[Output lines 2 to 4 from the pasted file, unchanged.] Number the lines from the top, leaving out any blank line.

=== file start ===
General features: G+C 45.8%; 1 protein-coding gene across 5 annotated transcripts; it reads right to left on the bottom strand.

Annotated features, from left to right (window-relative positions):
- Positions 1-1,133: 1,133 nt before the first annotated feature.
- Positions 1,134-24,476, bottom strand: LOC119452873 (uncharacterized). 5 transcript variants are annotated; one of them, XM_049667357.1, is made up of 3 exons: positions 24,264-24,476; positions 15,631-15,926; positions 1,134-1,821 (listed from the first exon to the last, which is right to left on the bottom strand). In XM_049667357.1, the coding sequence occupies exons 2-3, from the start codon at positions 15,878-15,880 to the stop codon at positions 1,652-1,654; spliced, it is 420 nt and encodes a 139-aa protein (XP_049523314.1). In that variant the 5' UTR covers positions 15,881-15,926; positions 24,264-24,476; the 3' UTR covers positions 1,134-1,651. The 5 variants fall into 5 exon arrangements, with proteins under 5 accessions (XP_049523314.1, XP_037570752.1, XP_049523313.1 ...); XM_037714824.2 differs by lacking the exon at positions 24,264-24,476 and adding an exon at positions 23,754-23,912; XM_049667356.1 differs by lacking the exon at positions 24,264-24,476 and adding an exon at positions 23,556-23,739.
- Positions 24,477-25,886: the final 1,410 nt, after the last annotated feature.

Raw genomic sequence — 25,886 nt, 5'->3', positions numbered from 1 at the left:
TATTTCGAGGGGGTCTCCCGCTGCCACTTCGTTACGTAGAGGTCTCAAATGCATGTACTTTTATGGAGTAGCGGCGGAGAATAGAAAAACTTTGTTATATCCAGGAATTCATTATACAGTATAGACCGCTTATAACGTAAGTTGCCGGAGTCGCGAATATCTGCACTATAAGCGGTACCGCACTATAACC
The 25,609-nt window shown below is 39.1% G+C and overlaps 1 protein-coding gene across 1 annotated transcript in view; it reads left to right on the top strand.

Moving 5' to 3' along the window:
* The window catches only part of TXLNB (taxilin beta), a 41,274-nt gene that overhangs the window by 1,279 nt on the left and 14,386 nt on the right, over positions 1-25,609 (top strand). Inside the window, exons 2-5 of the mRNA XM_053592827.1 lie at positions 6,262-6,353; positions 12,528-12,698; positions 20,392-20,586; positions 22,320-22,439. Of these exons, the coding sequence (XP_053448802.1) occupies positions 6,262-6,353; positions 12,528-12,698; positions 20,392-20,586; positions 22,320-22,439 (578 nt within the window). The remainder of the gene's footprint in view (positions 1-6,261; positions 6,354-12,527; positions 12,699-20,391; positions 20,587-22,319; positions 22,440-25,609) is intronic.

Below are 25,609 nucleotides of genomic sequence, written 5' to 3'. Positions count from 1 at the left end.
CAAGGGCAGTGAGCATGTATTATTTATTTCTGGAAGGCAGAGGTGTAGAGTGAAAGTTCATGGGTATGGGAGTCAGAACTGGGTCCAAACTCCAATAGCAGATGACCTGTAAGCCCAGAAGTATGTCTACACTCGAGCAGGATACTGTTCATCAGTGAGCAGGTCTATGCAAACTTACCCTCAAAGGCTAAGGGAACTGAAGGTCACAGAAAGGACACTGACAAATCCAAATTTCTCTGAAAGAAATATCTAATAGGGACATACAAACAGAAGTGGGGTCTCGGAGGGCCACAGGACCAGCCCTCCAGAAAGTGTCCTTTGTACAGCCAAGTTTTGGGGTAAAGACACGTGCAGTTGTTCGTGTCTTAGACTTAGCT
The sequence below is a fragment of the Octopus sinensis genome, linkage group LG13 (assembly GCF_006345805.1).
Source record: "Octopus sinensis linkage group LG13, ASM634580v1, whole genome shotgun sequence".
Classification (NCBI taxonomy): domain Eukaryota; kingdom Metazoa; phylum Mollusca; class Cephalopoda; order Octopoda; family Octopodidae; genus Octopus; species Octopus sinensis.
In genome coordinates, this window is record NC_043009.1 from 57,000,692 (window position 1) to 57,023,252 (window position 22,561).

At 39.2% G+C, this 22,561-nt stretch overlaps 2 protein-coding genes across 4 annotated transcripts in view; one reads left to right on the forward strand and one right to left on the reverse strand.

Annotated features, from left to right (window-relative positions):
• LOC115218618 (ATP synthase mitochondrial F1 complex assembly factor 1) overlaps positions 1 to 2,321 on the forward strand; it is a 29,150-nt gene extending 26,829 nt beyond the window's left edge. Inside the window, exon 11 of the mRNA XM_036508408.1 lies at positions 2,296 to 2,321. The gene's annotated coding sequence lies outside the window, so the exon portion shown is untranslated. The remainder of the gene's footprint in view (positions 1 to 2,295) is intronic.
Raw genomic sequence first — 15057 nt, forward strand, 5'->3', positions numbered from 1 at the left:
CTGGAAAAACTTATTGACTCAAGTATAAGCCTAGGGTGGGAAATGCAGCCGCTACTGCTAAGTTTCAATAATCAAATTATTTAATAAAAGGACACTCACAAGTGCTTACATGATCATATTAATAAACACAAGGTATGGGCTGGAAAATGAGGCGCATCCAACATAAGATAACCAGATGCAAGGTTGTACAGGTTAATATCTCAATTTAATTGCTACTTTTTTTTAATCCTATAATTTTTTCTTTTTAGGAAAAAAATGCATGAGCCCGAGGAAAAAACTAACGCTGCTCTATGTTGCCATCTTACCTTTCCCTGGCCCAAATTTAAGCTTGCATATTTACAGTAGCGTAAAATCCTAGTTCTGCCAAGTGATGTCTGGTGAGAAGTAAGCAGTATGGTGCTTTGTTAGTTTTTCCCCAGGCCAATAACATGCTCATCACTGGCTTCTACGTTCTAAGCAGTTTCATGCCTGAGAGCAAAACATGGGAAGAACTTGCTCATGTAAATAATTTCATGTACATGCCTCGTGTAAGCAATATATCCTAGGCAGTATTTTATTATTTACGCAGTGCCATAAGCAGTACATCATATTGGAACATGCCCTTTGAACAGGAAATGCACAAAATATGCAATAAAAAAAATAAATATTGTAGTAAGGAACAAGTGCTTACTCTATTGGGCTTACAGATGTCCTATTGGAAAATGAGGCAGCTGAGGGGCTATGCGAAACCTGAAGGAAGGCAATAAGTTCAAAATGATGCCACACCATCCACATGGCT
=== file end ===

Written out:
Annotated features, from left to right (window-relative positions):
- Positions 1-1,133: 1,133 nt before the first annotated feature.
- Positions 1,134-24,476, bottom strand: LOC119452873 (uncharacterized). 5 transcript variants are annotated; one of them, XM_049667357.1, is made up of 3 exons: positions 24,264-24,476; positions 15,631-15,926; positions 1,134-1,821 (listed from the first exon to the last, which is right to left on the bottom strand). In XM_049667357.1, the coding sequence occupies exons 2-3, from the start codon at positions 15,878-15,880 to the stop codon at positions 1,652-1,654; spliced, it is 420 nt and encodes a 139-aa protein (XP_049523314.1). In that variant the 5' UTR covers positions 15,881-15,926; positions 24,264-24,476; the 3' UTR covers positions 1,134-1,651. The 5 variants fall into 5 exon arrangements, with proteins under 5 accessions (XP_049523314.1, XP_037570752.1, XP_049523313.1 ...); XM_037714824.2 differs by lacking the exon at positions 24,264-24,476 and adding an exon at positions 23,754-23,912; XM_049667356.1 differs by lacking the exon at positions 24,264-24,476 and adding an exon at positions 23,556-23,739.